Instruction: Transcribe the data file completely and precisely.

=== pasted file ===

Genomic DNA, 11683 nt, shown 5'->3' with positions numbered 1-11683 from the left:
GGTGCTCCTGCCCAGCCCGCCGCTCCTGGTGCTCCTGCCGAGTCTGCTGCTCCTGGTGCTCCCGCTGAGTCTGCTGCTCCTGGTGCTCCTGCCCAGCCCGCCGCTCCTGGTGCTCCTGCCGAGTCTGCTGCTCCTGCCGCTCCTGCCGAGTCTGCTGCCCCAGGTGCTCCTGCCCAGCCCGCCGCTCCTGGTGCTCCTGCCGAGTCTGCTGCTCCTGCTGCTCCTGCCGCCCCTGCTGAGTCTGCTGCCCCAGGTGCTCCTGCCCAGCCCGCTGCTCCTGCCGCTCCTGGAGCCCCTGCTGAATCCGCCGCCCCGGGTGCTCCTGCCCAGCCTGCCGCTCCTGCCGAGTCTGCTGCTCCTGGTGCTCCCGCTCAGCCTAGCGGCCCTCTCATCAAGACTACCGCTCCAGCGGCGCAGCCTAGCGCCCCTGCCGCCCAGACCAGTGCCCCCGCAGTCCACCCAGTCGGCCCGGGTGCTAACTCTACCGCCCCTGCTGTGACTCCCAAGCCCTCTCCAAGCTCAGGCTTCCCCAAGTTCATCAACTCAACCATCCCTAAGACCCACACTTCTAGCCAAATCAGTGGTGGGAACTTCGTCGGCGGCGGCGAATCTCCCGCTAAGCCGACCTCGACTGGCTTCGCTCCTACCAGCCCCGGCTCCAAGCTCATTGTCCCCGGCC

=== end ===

Genomic DNA, 11683 nt, shown 5'->3' with positions numbered 1-11683 from the left:
GGTGCTCCTGCCCAGCCCGCCGCTCCTGGTGCTCCTGCCGAGTCTGCTGCTCCTGGTGCTCCCGCTGAGTCTGCTGCTCCTGGTGCTCCTGCCCAGCCCGCCGCTCCTGGTGCTCCTGCCGAGTCTGCTGCTCCTGCCGCTCCTGCCGAGTCTGCTGCCCCAGGTGCTCCTGCCCAGCCCGCCGCTCCTGGTGCTCCTGCCGAGTCTGCTGCTCCTGCTGCTCCTGCCGCCCCTGCTGAGTCTGCTGCCCCAGGTGCTCCTGCCCAGCCCGCTGCTCCTGCCGCTCCTGGAGCCCCTGCTGAATCCGCCGCCCCGGGTGCTCCTGCCCAGCCTGCCGCTCCTGCCGAGTCTGCTGCTCCTGGTGCTCCCGCTCAGCCTAGCGGCCCTCTCATCAAGACTACCGCTCCAGCGGCGCAGCCTAGCGCCCCTGCCGCCCAGACCAGTGCCCCCGCAGTCCACCCAGTCGGCCCGGGTGCTAACTCTACCGCCCCTGCTGTGACTCCCAAGCCCTCTCCAAGCTCAGGCTTCCCCAAGTTCATCAACTCAACCATCCCTAAGACCCACACTTCTAGCCAAATCAGTGGTGGGAACTTCGTCGGCGGCGGCGAATCTCCCGCTAAGCCGACCTCGACTGGCTTCGCTCCTACCAGCCCCGGCTCCAAGCTCATTGTCCCCGGCC